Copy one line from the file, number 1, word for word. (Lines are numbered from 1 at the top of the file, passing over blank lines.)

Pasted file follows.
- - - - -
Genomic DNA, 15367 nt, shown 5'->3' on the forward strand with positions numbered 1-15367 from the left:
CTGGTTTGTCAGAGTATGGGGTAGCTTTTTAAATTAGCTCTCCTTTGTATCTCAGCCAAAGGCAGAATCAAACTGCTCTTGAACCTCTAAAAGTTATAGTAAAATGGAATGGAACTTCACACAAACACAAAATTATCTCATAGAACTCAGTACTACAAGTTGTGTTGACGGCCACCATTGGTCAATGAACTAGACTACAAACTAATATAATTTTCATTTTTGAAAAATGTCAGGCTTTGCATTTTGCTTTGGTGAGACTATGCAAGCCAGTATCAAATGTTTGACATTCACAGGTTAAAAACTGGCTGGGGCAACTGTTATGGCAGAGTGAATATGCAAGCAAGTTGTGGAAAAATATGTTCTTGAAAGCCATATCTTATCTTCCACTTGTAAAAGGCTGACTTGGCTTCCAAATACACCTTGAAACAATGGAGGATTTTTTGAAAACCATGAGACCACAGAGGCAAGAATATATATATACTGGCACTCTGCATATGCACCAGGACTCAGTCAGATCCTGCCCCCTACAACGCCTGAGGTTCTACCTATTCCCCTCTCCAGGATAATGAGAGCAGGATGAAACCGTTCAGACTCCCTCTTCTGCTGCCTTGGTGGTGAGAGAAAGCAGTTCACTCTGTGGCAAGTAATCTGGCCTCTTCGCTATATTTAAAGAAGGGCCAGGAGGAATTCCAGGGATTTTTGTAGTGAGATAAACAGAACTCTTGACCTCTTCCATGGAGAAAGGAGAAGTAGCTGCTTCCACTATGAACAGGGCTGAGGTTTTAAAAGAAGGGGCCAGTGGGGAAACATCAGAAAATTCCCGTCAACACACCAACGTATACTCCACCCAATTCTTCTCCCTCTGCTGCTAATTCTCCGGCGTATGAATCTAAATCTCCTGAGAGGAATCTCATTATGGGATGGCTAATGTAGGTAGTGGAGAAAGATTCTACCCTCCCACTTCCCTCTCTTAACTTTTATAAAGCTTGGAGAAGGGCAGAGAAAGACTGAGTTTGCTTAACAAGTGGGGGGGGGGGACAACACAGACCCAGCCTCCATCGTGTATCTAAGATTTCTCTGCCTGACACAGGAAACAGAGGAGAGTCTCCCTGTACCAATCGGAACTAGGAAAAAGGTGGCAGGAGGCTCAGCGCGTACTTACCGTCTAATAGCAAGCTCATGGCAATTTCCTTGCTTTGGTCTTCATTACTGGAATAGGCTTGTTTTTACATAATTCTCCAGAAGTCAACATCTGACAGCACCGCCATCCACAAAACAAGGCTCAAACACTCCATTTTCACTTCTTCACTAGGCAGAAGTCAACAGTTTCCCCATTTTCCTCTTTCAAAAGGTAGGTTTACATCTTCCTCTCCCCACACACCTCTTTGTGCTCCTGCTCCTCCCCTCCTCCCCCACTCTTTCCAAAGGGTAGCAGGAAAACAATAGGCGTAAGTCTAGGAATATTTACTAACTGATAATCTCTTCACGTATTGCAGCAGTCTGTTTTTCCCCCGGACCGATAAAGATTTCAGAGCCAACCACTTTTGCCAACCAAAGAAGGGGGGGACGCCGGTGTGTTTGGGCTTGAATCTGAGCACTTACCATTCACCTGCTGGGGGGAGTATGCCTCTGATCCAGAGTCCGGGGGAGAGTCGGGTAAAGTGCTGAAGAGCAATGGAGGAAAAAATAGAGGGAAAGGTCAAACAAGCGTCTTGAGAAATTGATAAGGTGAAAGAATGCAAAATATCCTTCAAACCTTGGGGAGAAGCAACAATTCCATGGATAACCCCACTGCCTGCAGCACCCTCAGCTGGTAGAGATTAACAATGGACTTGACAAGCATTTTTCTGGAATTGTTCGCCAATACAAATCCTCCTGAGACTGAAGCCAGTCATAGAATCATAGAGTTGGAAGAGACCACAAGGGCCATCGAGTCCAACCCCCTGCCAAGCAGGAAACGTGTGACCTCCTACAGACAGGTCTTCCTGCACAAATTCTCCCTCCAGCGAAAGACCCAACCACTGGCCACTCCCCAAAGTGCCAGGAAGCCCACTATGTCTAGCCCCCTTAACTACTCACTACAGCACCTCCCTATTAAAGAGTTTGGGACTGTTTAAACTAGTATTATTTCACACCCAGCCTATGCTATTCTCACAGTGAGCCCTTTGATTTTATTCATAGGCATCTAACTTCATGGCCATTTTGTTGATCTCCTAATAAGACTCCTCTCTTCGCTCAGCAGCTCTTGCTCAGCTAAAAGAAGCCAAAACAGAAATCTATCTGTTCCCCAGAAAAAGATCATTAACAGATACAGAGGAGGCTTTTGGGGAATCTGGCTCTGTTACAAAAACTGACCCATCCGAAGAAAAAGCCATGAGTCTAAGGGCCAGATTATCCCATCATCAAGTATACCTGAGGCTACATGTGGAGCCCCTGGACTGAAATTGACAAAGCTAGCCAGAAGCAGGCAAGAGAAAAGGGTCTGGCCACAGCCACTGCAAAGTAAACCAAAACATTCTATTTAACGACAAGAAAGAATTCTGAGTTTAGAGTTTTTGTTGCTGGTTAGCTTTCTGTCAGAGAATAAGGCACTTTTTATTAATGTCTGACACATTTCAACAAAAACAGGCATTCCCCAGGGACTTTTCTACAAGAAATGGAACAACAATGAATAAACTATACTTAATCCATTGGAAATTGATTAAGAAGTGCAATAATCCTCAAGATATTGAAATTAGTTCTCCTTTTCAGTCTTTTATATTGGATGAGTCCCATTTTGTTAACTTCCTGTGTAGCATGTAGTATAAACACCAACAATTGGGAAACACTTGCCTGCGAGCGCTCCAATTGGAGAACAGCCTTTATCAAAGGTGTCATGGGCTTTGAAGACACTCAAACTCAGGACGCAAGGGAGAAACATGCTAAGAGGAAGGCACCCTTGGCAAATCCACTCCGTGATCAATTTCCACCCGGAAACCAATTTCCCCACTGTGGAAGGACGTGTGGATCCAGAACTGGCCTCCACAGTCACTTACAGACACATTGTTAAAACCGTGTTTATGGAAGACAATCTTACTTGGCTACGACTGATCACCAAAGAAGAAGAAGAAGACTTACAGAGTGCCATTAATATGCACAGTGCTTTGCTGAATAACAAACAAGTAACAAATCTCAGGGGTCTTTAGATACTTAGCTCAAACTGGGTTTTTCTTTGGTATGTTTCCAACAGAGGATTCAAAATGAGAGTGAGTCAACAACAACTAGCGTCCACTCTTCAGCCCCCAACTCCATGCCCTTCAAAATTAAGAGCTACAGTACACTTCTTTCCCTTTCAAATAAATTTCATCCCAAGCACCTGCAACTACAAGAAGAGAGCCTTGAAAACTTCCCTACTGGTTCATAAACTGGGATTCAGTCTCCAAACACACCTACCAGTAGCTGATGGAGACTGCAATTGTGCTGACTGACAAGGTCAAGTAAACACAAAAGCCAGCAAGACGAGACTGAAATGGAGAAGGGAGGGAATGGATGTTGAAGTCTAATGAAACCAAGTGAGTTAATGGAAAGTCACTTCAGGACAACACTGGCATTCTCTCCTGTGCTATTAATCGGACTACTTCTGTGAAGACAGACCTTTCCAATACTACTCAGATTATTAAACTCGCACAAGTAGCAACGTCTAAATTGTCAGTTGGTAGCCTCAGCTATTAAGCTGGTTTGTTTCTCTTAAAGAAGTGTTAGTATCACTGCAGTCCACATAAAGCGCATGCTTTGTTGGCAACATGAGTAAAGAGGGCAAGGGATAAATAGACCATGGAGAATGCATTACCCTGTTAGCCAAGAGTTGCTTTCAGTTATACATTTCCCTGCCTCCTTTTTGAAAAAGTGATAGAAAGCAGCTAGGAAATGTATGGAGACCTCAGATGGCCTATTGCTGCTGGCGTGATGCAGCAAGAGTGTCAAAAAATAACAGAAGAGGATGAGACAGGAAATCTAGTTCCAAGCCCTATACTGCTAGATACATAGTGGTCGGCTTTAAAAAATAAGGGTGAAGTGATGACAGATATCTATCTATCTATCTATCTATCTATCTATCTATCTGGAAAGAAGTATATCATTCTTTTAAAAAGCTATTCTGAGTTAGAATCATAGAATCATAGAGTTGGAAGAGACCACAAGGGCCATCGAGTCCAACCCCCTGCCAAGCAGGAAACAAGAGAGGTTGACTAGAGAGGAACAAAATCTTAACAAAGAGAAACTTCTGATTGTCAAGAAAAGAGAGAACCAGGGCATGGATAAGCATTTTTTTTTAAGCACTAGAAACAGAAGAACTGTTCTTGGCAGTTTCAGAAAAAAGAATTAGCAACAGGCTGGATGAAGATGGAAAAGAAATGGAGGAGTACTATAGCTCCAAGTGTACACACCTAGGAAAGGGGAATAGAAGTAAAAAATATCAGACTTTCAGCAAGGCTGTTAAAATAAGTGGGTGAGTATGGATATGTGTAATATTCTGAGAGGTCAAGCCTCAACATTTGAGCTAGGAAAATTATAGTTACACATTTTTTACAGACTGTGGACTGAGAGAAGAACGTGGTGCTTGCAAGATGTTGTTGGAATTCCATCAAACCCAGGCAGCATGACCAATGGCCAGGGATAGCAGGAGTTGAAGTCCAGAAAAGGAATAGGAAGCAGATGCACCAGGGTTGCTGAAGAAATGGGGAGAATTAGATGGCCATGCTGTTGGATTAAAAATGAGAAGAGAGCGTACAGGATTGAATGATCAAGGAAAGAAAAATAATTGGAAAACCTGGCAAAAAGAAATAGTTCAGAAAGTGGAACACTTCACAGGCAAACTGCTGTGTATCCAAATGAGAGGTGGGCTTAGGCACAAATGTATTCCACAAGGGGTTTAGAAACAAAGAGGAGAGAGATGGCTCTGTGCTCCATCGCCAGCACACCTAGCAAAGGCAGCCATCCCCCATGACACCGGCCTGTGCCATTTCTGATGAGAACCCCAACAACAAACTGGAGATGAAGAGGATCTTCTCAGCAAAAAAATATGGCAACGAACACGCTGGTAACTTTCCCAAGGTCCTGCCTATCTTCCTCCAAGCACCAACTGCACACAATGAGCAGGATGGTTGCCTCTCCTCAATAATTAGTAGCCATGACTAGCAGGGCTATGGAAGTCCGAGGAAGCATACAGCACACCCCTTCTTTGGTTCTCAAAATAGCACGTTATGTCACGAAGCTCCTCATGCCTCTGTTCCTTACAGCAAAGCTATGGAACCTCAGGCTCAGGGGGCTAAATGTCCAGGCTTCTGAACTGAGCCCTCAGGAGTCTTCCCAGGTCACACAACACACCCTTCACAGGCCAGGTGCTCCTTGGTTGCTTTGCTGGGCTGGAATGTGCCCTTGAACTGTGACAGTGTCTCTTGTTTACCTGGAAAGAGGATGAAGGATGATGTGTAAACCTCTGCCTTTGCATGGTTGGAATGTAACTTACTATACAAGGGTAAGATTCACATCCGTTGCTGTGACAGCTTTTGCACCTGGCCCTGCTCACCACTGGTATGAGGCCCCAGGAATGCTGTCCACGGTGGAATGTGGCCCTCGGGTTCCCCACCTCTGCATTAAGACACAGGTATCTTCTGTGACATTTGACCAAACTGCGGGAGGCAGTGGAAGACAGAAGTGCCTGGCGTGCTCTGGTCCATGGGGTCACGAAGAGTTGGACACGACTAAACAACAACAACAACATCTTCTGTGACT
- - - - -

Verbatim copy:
Genomic DNA, 15367 nt, shown 5'->3' on the forward strand with positions numbered 1-15367 from the left: